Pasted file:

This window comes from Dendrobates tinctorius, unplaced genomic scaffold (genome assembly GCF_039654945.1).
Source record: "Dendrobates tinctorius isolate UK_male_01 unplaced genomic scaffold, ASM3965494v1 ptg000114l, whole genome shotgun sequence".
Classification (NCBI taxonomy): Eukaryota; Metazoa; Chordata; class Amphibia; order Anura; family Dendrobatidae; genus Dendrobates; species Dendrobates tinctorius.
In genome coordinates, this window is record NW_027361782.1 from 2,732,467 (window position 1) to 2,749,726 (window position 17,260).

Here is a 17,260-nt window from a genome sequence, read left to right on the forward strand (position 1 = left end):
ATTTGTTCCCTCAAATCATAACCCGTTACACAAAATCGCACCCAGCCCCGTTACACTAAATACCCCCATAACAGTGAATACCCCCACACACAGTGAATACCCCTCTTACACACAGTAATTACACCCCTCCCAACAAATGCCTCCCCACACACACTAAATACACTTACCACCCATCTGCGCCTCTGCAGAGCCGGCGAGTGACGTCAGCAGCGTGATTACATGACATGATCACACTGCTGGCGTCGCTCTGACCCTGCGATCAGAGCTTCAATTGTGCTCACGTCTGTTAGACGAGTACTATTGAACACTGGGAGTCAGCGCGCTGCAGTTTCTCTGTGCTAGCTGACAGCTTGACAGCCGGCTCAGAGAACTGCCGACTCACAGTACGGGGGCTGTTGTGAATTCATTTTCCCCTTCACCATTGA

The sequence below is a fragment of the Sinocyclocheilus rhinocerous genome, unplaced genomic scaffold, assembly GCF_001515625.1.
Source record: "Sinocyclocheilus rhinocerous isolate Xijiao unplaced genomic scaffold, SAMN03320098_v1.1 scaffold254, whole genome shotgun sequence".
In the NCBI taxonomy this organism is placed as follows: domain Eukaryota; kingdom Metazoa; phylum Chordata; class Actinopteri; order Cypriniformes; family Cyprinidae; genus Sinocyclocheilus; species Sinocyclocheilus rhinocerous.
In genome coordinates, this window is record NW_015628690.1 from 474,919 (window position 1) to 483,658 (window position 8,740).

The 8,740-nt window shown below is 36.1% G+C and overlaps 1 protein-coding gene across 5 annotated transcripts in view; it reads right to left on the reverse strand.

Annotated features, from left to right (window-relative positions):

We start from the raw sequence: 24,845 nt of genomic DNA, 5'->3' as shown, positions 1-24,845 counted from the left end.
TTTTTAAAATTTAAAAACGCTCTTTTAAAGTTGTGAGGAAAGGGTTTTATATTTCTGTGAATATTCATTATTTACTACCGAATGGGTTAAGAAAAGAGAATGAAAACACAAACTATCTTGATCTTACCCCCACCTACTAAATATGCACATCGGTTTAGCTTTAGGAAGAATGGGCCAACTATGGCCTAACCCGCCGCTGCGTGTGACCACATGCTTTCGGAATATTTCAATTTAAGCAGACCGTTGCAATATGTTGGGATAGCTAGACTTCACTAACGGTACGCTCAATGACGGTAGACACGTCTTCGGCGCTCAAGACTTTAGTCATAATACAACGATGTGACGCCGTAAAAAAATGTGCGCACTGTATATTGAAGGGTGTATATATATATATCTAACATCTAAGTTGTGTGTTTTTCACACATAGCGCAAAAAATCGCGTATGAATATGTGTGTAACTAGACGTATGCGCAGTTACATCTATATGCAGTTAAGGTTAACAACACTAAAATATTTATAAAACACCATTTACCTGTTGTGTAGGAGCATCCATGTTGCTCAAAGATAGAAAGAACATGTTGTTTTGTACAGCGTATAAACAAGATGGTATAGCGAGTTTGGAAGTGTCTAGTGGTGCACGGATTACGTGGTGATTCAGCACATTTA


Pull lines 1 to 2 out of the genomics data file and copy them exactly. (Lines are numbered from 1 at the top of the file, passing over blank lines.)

This window comes from Dendrobates tinctorius, unplaced genomic scaffold (genome assembly GCF_039654945.1).
Source record: "Dendrobates tinctorius isolate UK_male_01 unplaced genomic scaffold, ASM3965494v1 ptg000114l, whole genome shotgun sequence".